A cap that fails to fit? (Birmingham Post article 30.03.2023)

The Spring Budget brought a good, the bad and the ugly to pensions.

The good being a freeing up of savings restrictions, the bad evincing a sting in the tale, and the ugly highlighting fears for the tax-free allowance.

First, the positive …

Previously, tax-free contributions to pensions were typically a maximum of £40,000 a year – the annual allowance – while a £1,073,100 limit applied on the total that could be held in a pension, the lifetime allowance.

Now, a new annual allowance of £60,000 applies from April followed by the complete removal of the lifetime allowance later this year.

In addition, the adjusted income threshold for annual allowance tapering rises from £240,000 to £260,000. Adjusted income is your annual income – broadly everything you are taxed on including dividends, savings interest and rental income – before tax plus the value of your own and any employer pension contributions. The annual allowance reduces by £1 for every £2 that your adjusted income is in breach, down to a cut-off figure of £10,000, up from £4,000, meaning that individuals can total £360,000 before it applies to them.

This tapered reduction does not apply to those who have ‘threshold income’ – excluding pensions – of no more than £200,000.

The money purchase annual allowance (MPAA), which applies once taxable income has been accessed from a pension, will rise from £4,000 to £10,000.

Fidelity noted: “The Chancellor is hoping the changes can help tackle the problem of older workers leaving the workforce. That trend has been particularly acute in professions like medicine where senior staff have hit the lifetime allowance and chosen to give up work because any extra hours are much less valuable to them.

“The removal of an upper lifetime limit also hands pension holders extra shelter from Inheritance Tax because money held in a pension is usually exempt.”

Interactive Investor called the changes “a breath of fresh air”, going on: “With life expectancies rising, more of us will need to finance a long retirement.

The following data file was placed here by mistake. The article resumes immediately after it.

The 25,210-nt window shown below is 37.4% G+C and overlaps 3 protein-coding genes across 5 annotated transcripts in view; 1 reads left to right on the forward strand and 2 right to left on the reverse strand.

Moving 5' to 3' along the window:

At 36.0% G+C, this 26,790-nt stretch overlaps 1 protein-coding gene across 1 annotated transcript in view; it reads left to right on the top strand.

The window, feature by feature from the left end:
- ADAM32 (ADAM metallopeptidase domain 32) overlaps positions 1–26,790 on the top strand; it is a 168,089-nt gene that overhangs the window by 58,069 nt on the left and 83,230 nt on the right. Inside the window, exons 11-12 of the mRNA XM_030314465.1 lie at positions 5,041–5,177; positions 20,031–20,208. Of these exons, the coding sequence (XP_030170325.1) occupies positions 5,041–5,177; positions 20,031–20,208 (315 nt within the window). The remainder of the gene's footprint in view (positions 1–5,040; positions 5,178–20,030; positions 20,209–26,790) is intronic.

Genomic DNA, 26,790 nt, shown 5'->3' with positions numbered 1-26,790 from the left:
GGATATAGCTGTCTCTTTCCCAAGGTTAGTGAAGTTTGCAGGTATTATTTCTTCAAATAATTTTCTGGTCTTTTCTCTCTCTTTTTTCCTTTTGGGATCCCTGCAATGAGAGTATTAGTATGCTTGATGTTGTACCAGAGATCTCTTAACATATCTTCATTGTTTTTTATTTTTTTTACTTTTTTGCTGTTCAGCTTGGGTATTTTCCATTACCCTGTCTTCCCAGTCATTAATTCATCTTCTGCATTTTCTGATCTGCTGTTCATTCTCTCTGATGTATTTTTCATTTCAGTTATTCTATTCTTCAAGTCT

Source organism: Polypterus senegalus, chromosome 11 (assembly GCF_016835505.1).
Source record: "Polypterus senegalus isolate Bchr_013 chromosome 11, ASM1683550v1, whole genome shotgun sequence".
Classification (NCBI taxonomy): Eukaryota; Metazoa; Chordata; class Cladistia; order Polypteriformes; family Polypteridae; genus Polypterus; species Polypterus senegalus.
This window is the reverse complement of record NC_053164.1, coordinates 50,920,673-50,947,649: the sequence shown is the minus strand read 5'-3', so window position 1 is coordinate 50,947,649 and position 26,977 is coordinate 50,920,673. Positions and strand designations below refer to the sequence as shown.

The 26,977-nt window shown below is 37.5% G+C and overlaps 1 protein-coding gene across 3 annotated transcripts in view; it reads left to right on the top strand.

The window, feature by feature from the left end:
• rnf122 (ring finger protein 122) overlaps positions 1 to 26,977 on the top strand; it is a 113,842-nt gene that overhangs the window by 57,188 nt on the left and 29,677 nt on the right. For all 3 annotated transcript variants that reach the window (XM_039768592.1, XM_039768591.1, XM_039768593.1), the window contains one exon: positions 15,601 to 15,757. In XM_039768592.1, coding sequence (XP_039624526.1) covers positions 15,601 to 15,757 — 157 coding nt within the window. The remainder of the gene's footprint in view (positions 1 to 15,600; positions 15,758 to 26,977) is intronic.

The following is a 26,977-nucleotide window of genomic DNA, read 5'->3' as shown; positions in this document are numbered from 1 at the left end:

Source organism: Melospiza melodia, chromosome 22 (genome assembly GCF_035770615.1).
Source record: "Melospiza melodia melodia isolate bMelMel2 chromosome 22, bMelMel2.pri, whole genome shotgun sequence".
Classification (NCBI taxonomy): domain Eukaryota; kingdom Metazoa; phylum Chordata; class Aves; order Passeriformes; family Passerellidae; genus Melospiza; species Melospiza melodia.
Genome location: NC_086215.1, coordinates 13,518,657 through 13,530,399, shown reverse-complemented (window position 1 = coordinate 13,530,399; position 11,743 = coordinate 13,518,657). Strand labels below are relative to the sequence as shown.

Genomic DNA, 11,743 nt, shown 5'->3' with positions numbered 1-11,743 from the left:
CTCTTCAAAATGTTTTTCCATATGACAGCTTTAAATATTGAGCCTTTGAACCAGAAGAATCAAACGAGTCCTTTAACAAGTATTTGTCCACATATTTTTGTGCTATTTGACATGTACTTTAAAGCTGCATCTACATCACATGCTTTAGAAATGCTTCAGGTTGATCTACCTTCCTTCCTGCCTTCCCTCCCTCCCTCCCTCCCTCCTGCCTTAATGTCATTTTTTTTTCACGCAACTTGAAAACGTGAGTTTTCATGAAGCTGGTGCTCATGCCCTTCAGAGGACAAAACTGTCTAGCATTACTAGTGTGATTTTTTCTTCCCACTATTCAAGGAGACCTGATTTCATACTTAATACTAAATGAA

“The sigh of relief is almost audible as pension savers celebrate the scrapping of the hugely unpopular lifetime allowance.

“The simplifying of the rules will help, not only more wealthy investors, but those with modest pension savings who won’t have to worry any more about their pension being hit with high tax charges if their investments perform well. It was surprisingly easy to breach the old LTA limit, especially after a long working life with regular pension investing. Someone starting work at 20 and saving £500 per month until they reach retirement age at 68 could see their pension pot reach an amazing £1.2 million as even modest pension savings add up. This was putting people off saving into their pension.”

Good news … but then we come to the bad.

Jon Greer, head of retirement policy at Quilter, told FT Adviser: “Hidden in the documents is a sting that people will now only be able to take 25 per cent tax-free cash from their pension subject to a maximum of £268,275. So even if someone has a pension pot far bigger than the previous LTA this will be the most they can take out. However, those who have existing rights to higher tax-free cash amounts will retain them.”

And on to the ugly …

Interactive Investor’s head of pensions and savings Alice Guy said the tax-free lump sum cap would now in effect be a separate entity, with the potential it could be reduced in the future, and meanwhile worth less and less over time due to inflation. “This change may turn out to be a huge disincentive to some pension savers and it may erode one of the simplest and best-loved pension rules.”